The Long and Short
Finding value in ‘A’ credit
This document is intended for institutional investors and is not subject to all of the independence and disclosure standards applicable to debt research reports prepared for retail investors.
The incremental yield available in moving from ‘AA’ to A’ credit is currently at historic highs and greater than moving from ‘A’ to ‘BBB’. That points to relative value in ‘A’ risk. One clear opportunity is to underweight Cisco Systems Inc. (CSCO – A1/AA-) and overweight Booking Holdings Inc. (BKNG – A3/A-). Both credits have strong net cash positions, providing for a ratings cushion should the economy go into recession.
The spread differential between the two credits in the 4-year part of the curve currently stands at 67 bp, exceeding the average pick-up of 54 bp to move down the ratings curve (Exhibit 1).
Exhibit 1. CSCO to BKNG LTM Comparison
Source: Company Reports; Bloomberg; APS
Cash is King
The trade idea largely revolves around the strong cash positions of both credits, which is fueled by their strong free cash flow generation. A net cash position is positive in a rising rate environment as it helps to alleviate the need to tap the public debt market at disadvantageous interest rates. Furthermore, it provides each credit with some ratings cushion in a macroeconomic downturn. While CSCO’s cash position is larger than BKNG’s (by roughly $5bn), BKNG benefits from a higher free cash flow/sales ratio. BKNG’s business is slightly less capital intensive that that of CSCO as BKNG’s capital intensity ratio stands at $1.67, versus $1.82 at CSCO. This enables BKNG to maintain a higher free cash flow/sales ratio, which is over 15 percentage points higher than CSCO’s.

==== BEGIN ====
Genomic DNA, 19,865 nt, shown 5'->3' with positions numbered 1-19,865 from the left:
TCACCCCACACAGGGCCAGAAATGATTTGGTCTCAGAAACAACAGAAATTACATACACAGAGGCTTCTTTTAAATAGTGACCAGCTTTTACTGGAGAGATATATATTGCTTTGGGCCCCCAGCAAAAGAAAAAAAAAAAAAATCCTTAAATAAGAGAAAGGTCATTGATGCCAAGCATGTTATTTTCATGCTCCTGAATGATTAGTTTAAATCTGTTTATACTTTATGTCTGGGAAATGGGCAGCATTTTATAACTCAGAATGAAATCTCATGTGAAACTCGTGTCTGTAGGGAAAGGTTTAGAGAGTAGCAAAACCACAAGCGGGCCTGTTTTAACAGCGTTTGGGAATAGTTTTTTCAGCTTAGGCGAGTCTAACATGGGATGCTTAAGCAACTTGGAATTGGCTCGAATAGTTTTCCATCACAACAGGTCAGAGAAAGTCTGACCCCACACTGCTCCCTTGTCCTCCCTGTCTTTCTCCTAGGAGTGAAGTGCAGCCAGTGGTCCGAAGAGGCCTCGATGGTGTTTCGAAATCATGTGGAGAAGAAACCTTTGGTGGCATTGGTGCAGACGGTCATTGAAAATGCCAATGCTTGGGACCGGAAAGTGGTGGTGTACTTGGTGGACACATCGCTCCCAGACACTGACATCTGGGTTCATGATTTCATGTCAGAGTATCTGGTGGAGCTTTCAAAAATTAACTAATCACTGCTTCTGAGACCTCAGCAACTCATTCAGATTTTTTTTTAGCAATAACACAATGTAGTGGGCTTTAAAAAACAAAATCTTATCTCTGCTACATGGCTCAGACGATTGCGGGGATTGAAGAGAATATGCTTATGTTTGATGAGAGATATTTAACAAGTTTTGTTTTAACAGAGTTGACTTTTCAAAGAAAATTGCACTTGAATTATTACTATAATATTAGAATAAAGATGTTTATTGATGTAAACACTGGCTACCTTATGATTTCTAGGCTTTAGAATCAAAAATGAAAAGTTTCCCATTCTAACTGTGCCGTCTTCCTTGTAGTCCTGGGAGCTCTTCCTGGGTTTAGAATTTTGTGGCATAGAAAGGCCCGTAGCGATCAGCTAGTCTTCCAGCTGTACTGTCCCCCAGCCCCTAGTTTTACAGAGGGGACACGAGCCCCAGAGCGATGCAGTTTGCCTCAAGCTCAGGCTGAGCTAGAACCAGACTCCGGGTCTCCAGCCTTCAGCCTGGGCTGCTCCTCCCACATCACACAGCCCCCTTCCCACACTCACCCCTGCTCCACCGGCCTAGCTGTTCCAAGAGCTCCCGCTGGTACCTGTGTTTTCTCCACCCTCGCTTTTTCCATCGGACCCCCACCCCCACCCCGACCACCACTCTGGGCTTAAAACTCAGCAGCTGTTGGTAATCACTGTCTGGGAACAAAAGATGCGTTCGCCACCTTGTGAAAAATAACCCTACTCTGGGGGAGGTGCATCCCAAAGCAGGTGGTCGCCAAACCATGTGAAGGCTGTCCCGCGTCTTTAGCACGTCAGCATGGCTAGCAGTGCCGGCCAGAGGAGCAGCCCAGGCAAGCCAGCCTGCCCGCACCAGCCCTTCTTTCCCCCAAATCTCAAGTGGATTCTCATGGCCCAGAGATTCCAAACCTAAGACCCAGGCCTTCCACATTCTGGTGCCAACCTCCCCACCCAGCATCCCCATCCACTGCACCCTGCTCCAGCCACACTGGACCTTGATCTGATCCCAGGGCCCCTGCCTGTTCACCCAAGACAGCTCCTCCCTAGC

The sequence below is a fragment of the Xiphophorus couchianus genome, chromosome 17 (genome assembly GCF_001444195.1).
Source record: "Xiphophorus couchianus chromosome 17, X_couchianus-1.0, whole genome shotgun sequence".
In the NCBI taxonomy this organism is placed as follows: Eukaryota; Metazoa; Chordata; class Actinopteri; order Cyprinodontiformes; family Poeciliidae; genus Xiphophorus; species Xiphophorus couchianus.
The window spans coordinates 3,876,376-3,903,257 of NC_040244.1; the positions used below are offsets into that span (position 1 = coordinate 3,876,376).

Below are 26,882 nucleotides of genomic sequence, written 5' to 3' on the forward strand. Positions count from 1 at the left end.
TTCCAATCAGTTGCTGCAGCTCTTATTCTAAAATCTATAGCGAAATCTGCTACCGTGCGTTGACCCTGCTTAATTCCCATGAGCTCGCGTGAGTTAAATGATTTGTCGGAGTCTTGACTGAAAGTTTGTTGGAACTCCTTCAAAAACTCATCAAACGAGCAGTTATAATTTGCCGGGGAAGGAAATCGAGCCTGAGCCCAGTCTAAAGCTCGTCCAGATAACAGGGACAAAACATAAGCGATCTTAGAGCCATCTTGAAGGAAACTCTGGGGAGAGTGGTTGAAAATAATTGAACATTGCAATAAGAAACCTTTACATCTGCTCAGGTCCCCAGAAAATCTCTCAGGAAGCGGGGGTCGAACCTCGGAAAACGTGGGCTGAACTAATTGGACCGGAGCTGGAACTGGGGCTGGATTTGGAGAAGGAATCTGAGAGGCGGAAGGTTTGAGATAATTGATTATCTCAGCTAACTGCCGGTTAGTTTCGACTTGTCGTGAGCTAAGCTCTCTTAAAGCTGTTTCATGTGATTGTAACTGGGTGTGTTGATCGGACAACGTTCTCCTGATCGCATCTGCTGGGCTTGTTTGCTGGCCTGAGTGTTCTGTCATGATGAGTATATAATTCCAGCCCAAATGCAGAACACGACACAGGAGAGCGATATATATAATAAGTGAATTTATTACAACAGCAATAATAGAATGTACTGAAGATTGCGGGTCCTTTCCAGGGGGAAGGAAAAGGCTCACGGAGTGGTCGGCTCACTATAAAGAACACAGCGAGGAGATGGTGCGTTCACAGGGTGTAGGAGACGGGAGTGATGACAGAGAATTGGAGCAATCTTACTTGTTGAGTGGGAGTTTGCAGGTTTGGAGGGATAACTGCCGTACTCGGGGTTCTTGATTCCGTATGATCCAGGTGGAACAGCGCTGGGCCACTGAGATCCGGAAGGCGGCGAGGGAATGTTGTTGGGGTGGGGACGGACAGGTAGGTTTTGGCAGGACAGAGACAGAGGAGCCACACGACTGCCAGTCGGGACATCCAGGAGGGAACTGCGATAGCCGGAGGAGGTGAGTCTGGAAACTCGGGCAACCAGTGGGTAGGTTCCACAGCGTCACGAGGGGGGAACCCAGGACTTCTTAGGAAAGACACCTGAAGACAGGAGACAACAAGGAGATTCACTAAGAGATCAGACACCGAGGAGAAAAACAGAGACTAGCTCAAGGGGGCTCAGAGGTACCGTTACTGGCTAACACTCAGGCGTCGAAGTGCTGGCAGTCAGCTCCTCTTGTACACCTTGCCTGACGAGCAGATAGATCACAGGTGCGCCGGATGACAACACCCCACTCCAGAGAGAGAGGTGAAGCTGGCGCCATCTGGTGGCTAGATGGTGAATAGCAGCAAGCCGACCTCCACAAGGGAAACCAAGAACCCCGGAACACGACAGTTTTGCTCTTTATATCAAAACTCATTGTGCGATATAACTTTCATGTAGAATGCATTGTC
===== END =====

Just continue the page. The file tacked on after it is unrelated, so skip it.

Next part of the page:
Additionally, BKNG ended 2019 with cash and equivalents of $11.8 billion. While the company issued debt in 2020 to shore up liquidity, we note that it has repaid most of that debt while expanding its cash position nearly $2.5 billion. CSCO ended calendar 2019 with a cash position of approximately $27 billion and total debt of roughly $17 billion. CSCO’s cash now stands at $19.3 billion while total debt has been reduced by $6.5 billion over the same time period (Exhibit 1).
More Conservative Financial Policies Support BKNG
While both companies have witnessed deterioration in their stock performance this year, BKNG’s stock is down just over 26% year-to-date, relative to 34% at CSCO (at time of writing). However, CSCO has been more aggressive with shareholder remuneration relative to BKNG. While BKNG does not pay a dividend, the company returned 39% of free cash flow to shareholders via repurchases, on a LTM basis. CSCO, on the other hand, was unable to keep shareholder rewards within the confines of free cash flow. CSCO spent $14.6 billion on buybacks and dividends, despite only generating $12.8 billion in free cash flow. Management maintains a stated capital return policy of returning 50% or more of free cash flow to shareholders. Over the past 10 years, CSCO has returned an average of 102% of free cash flow to shareholders, versus 75% at BKNG.
Outlooks are Stable
Both BKNG and CSCO have stable outlooks on their ratings. BKNG’s stable outlook reflects the expectation for continued recovery in travel demands. We note that 2Q22 marked BKNG’s first quarter to exceed pre-pandemic revenue levels, with that quarterly trend expected to continue for the remainder of the year. Additionally, consensus estimates have BKNG generating $5.0bn of free cash flow for the year, relative to the $4.5bn generated in 2019.
CSCO’s stable outlook reflects the expectation to generate stable revenue and free cash flow through the current economic downturn while maintaining a net cash position. Should management become more aggressive with their financial policy by further increasing shareholder remuneration or by pursuing large M&A transactions that would push leverage into the 1.0x-2.0x area, the agencies would reconsider their current ratings. Given that CSCO has paid down debt over the past five years, leverage is comfortably below 1.0x. CSCO would need to increase debt by over $7 billion to bring leverage just over 1.0x.
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